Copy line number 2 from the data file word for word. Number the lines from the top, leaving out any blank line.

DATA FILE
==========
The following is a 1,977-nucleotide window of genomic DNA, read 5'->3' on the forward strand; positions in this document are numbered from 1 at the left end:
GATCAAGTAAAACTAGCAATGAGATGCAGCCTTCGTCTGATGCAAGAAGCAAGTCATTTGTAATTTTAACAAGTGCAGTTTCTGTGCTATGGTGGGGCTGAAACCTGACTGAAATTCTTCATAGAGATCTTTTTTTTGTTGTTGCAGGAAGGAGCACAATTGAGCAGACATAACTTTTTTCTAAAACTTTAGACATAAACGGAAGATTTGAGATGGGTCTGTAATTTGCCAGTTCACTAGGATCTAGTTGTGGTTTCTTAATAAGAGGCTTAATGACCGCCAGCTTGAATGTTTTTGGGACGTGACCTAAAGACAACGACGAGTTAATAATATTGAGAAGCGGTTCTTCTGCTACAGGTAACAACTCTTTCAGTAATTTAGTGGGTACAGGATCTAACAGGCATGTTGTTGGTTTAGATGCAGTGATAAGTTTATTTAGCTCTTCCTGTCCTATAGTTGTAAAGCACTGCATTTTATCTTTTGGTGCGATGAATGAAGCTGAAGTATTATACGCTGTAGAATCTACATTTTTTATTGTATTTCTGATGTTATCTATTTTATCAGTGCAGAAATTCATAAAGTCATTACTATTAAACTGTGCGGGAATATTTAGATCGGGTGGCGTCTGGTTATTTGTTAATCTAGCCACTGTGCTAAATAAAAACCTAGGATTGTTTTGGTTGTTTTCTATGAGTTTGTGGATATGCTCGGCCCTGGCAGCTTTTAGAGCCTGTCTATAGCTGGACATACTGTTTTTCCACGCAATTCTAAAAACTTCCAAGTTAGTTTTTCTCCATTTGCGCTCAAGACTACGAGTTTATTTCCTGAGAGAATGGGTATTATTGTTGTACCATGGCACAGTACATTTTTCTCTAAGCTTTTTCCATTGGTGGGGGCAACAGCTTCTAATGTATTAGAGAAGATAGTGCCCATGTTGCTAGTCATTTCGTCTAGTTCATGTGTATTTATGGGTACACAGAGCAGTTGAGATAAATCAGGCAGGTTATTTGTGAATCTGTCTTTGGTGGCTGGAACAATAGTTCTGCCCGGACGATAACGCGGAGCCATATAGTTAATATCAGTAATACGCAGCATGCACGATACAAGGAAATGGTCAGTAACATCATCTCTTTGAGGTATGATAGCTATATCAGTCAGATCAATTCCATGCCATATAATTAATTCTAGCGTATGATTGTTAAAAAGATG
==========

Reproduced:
GATCAAGTAAAACTAGCAATGAGATGCAGCCTTCGTCTGATGCAAGAAGCAAGTCATTTGTAATTTTAACAAGTGCAGTTTCTGTGCTATGGTGGGGCTGAAACCTGACTGAAATTCTTCATAGAGATCTTTTTTTTGTTGTTGCAGGAAGGAGCACAATTGAGCAGACATAACTTTTTTCTAAAACTTTAGACATAAACGGAAGATTTGAGATGGGTCTGTAATTTGCCAGTTCACTAGGATCTAGTTGTGGTTTCTTAATAAGAGGCTTAATGACCGCCAGCTTGAATGTTTTTGGGACGTGACCTAAAGACAACGACGAGTTAATAATATTGAGAAGCGGTTCTTCTGCTACAGGTAACAACTCTTTCAGTAATTTAGTGGGTACAGGATCTAACAGGCATGTTGTTGGTTTAGATGCAGTGATAAGTTTATTTAGCTCTTCCTGTCCTATAGTTGTAAAGCACTGCATTTTATCTTTTGGTGCGATGAATGAAGCTGAAGTATTATACGCTGTAGAATCTACATTTTTTATTGTATTTCTGATGTTATCTATTTTATCAGTGCAGAAATTCATAAAGTCATTACTATTAAACTGTGCGGGAATATTTAGATCGGGTGGCGTCTGGTTATTTGTTAATCTAGCCACTGTGCTAAATAAAAACCTAGGATTGTTTTGGTTGTTTTCTATGAGTTTGTGGATATGCTCGGCCCTGGCAGCTTTTAGAGCCTGTCTATAGCTGGACATACTGTTTTTCCACGCAATTCTAAAAACTTCCAAGTTAGTTTTTCTCCATTTGCGCTCAAGACTACGAGTTTATTTCCTGAGAGAATGGGTATTATTGTTGTACCATGGCACAGTACATTTTTCTCTAAGCTTTTTCCATTGGTGGGGGCAACAGCTTCTAATGTATTAGAGAAGATAGTGCCCATGTTGCTAGTCATTTCGTCTAGTTCATGTGTATTTATGGGTACACAGAGCAGTTGAGATAAATCAGGCAGGTTATTTGTGAATCTGTCTTTGGTGGCTGGAACAATAGTTCTGCCCGGACGATAACGCGGAGCCATATAGTTAATATCAGTAATACGCAGCATGCACGATACAAGGAAATGGTCAGTAACATCATCTCTTTGAGGTATGATAGCTATATCAGTCAGATCAATTCCATGCCATATAATTAATTCTAGCGTATGATTGTTAAAAAGATG